The social life of Avalon, with which Mrs. Halket had threatened him, engulfed Floyd, Unaccustomed to being sought after, he had for a time a pleased wonder over the universal desire for his company, and not even a winter of almost nightly dining out dulled the edge of expectation and excitement with which he set forth upon each small social adventure. But his unsuspicious gratification over his success and his equally unsophisticated conception of a universal, fundamental kindliness did not endure for very long. He had for a partner at the first cotillion of the winter a poisonous young woman who supplied him with information about others in the room.
"It's funny," she observed. "I did n't think Mr. Bergen would get on the list this year. But there he is. I always like to see him and Sally March at the same place; it's so interesting."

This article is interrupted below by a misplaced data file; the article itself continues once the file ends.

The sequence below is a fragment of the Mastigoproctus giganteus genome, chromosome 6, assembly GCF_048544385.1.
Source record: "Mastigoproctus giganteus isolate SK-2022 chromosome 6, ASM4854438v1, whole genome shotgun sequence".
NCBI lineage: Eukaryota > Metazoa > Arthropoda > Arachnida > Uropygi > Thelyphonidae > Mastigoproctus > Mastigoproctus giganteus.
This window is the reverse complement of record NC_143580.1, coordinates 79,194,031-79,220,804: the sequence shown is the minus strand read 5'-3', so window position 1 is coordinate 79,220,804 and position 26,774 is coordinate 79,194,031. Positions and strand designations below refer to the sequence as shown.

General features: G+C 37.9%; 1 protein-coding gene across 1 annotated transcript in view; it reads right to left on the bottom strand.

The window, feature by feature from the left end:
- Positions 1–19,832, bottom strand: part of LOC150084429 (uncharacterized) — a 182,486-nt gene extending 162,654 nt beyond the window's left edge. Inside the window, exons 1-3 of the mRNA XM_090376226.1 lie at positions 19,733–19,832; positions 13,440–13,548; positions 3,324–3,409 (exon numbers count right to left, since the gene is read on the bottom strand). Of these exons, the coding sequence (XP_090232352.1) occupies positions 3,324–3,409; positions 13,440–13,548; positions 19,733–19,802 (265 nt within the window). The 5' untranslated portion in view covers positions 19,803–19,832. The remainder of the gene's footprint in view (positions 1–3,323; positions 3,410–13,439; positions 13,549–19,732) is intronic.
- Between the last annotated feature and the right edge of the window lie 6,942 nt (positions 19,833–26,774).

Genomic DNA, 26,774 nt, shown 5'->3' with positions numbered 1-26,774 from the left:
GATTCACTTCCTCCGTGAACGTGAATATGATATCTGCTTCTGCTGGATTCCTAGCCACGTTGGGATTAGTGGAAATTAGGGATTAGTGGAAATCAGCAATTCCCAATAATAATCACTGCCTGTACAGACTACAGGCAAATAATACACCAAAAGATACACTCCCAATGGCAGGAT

"Why?" aaked Floyd. "Why should n't Bergen have been on the list?"
"Well, you know he's not exactly one of us. Nobody knows much about his father and mother; why, people never even heard of them. They live in a little house off somewhere; they have n't any money. But because Mr. Bergen was such a football player at college some people ask him round. But I did n't suppose he'd get on this list."
"He's a good-looking fellow," said Floyd. "Is n't he a good fellow, as well?"
"I don't suppose he is, quite," replied the girl. "Anyway, he's not one of our crowd. And Sally March can't